North Coast PHN Boundaries

The North Coast NSW Medicare Local (NCML) has been chosen by the federal government to run the North Coast Primary Health Network (NCPHN), operating from 1 July 2015.

It is understood that the same geographical/clinical footprint will apply under the new structure – in North-South terms, from Tweed Heads to Port Macquarie.

While operating across this large area will continue to be a challenge, the announcement can be seen as a major ‘win’ for NCML as the nation’s present 61 Medicare Locals will be halved to 31 PHNs.

The restructuring is the latest iteration of the Commonwealth’s involvement in primary care provision, and follows a review of the Medicare Local structure.

One key recommendation of Professor John Horvath’s review was to change the program’s name in order to avoid public confusion: are Medicare Locals a place to visit to get Medicare refunds? Apparently many patients think they are.

Better alignment with Local Health Districts was another aim. As before, the boundary of the new NCPHN will dovetail with the Northern NSW and Mid North Coast LHDs (formerly the single North Coast Area Health Service).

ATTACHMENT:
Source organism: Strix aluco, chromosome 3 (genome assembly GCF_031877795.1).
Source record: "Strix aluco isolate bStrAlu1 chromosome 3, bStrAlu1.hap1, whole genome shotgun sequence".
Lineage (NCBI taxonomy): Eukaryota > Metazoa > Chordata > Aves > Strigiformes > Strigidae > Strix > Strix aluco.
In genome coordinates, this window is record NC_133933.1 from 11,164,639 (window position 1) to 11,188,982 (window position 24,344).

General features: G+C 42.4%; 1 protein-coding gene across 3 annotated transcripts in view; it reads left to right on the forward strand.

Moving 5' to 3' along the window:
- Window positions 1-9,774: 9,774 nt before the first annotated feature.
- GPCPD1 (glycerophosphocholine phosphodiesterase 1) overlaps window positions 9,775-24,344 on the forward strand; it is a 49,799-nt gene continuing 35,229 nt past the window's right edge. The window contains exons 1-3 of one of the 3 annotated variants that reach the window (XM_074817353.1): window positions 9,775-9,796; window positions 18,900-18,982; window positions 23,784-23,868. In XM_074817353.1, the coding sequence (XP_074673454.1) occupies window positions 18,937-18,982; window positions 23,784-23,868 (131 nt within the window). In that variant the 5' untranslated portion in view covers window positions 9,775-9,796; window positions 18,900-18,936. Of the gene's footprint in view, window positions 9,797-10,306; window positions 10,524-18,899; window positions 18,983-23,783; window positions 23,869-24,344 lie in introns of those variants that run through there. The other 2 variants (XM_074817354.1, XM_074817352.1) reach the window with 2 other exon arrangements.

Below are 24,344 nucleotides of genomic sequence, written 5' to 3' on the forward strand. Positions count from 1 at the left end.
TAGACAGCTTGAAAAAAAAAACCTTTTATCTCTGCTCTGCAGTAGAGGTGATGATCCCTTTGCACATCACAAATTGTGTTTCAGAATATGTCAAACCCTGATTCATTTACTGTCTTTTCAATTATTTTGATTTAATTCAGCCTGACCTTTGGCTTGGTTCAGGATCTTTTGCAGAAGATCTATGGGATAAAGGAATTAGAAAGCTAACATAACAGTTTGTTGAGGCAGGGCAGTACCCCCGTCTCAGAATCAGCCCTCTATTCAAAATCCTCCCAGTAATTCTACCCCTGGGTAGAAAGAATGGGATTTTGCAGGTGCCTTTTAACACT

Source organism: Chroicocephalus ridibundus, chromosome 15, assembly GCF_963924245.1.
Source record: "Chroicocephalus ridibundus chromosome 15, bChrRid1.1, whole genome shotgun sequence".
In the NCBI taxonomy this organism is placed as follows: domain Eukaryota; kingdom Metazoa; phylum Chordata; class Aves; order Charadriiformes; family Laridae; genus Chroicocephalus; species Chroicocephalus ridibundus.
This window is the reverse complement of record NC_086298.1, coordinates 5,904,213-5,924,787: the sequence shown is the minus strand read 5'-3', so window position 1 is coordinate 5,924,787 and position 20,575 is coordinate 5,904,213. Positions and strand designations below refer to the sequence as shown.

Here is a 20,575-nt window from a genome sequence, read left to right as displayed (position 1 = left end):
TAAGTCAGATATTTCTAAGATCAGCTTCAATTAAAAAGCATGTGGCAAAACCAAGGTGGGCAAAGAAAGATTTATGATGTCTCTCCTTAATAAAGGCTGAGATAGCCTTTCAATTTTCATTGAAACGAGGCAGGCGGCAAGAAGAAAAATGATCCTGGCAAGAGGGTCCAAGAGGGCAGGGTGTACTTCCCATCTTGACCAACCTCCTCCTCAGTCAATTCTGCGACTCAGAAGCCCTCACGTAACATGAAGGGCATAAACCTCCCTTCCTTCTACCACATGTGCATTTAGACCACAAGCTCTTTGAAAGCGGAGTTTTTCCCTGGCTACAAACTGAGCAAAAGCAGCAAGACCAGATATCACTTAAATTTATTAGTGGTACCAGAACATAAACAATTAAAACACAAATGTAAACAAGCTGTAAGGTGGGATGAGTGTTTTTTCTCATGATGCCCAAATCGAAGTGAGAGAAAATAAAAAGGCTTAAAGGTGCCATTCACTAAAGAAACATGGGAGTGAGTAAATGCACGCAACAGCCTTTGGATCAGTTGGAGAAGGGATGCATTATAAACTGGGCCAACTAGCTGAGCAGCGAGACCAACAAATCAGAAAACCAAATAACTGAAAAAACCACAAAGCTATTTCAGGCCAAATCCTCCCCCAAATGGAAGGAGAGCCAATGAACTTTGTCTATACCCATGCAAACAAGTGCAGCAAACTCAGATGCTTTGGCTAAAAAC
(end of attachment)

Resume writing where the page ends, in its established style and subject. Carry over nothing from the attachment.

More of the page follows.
While some of Australia’s MLs were deemed to have under-performed, the North Coast operation was generally regarded as successful.

Welcoming the government’s announcement, NCML Board Chair Tony Lembke said the PHNs would work directly with general practice, other health care providers, hospitals and the broader community to improve outcomes, access, quality and teamwork.

“The NCML Board and staff are excited to be given the opportunity to establish and operate the North Coast Primary Health Network,” Dr Lembke said.

NCML CEO Vahid Saberi said he expects the next three months to be demanding.

“The first priority is to ensure no interruption of the current extensive portfolio of services delivered to the community."

“At the same time we need to ensure that the organisation is reflective of the Commonwealth’s expectations; that our strategies are aligned to our regional and local capabilities and needs; and that our governance and management structures are fit for achieving the NCPHN aims and objectives.”

Mr Saberi added, “When we submitted our application to establish the NCPHN in December 2014, we received nearly 70 letters of support from across the health and social services. We are grateful to our partners and collaborators for their trust, confidence and generosity.”

Dr Lembke said a key task over the next three months will be to consult with the organisation’s many collaborators in the health and community sectors.

“We appreciate that we need to work in close partnership to harness the skills, knowledge and resources of our many partners to improve the efficiency of the system and make it easier for patients to receive high quality care.”